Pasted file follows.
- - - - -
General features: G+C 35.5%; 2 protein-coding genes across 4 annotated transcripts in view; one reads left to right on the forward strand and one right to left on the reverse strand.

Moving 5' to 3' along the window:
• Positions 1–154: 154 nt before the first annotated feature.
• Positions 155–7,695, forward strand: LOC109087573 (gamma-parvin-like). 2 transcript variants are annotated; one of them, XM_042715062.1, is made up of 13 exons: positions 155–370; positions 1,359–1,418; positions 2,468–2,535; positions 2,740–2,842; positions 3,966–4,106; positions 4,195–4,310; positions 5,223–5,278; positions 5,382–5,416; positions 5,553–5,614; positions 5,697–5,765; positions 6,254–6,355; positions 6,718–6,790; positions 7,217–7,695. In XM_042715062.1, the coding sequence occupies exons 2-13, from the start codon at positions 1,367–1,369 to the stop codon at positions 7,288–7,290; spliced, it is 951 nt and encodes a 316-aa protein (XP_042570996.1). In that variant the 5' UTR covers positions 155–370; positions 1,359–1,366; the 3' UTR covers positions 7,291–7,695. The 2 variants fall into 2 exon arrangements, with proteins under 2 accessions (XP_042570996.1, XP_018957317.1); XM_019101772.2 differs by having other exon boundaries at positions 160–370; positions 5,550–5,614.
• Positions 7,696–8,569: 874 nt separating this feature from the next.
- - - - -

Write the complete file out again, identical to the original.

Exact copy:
General features: G+C 35.5%; 2 protein-coding genes across 4 annotated transcripts in view; one reads left to right on the forward strand and one right to left on the reverse strand.

Moving 5' to 3' along the window:
• Positions 1–154: 154 nt before the first annotated feature.
• Positions 155–7,695, forward strand: LOC109087573 (gamma-parvin-like). 2 transcript variants are annotated; one of them, XM_042715062.1, is made up of 13 exons: positions 155–370; positions 1,359–1,418; positions 2,468–2,535; positions 2,740–2,842; positions 3,966–4,106; positions 4,195–4,310; positions 5,223–5,278; positions 5,382–5,416; positions 5,553–5,614; positions 5,697–5,765; positions 6,254–6,355; positions 6,718–6,790; positions 7,217–7,695. In XM_042715062.1, the coding sequence occupies exons 2-13, from the start codon at positions 1,367–1,369 to the stop codon at positions 7,288–7,290; spliced, it is 951 nt and encodes a 316-aa protein (XP_042570996.1). In that variant the 5' UTR covers positions 155–370; positions 1,359–1,366; the 3' UTR covers positions 7,291–7,695. The 2 variants fall into 2 exon arrangements, with proteins under 2 accessions (XP_042570996.1, XP_018957317.1); XM_019101772.2 differs by having other exon boundaries at positions 160–370; positions 5,550–5,614.
• Positions 7,696–8,569: 874 nt separating this feature from the next.